In the reversal experiment, we used spontaneous diabetic NOD mice instead of NOD/scid mice with adoptive transfer. In this slowly progressive diabetic model [13], residual beta cells in the pancreas could be rescued. Unfortunately, nearly all diabetic NOD mice remained persistent hyperglycemic regardless of ATRA and/or exendin-4 treatment. Meanwhile, ATRA and/or exendin-4 treatment did not improve their survival time. Therefore, after the onset of autoimmune diabetes, ATRA cannot halt autoimmune beta-cell destruction. There was only one mouse that achieved normoglycemia after ATRA treatment. It needs to be further studied.

5. Conclusions

Before the onset of autoimmune diabetes, ATRA and exendin-4 treatment alone preserves pancreatic beta cells; ATRA and ATRA plus exendin-4 treatment delays the onset of autoimmune diabetes. After the onset of autoimmune diabetes, ATRA and/or exendin-4 treatment is unable to reverse hyperglycemia or improve survival.

Conflict of Interests

The authors declared no conflict of interests.

Authors’ Contribution

Jyuhn-Huarng Juang and Yang-Hau Van contributed equally to this paper.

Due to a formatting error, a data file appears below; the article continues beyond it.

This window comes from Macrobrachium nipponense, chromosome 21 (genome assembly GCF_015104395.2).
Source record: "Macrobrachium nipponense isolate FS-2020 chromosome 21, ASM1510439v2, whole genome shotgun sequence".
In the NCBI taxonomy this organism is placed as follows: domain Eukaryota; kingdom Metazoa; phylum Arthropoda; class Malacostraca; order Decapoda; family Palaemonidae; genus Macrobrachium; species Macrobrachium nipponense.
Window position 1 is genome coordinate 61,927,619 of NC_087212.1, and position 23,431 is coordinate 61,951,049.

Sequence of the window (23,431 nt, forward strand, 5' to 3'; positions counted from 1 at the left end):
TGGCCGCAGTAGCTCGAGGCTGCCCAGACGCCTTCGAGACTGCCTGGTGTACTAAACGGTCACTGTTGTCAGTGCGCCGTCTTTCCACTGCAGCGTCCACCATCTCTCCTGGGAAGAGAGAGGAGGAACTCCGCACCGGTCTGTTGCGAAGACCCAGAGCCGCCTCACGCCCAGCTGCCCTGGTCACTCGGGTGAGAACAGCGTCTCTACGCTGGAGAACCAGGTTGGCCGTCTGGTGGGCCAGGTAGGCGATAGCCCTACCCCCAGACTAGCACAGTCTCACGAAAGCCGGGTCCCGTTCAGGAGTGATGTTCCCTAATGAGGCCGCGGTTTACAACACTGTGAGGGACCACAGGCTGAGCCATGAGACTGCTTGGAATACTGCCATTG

Acknowledgments

This work was supported by Grants from the Chang Gung Memorial Hospital (nos. CMRPG391701-2 and CMRPG3B1551-2), Taiwan, and the National Science Council (no. 99-2314-B-182A-010-MY3) of Taiwan.

References

  1. G. S. Eisenbarth, “Type I diabetes mellitus. A chronic autoimmune disease,” The New England Journal of Medicine, vol. 314, no. 21, pp. 1360–1368, 1986. View at Google Scholar · View at Scopus
  2. J. J. Meier, A. Bhushan, A. E. Butler, R. A. Rizza, and P. C. Butler, “Sustained beta cell apoptosis in patients with long-standing type 1 diabetes: indirect evidence for islet regeneration?” Diabetologia, vol. 48, no. 11, pp. 2221–2228, 2005. View at Publisher · View at Google Scholar · View at Scopus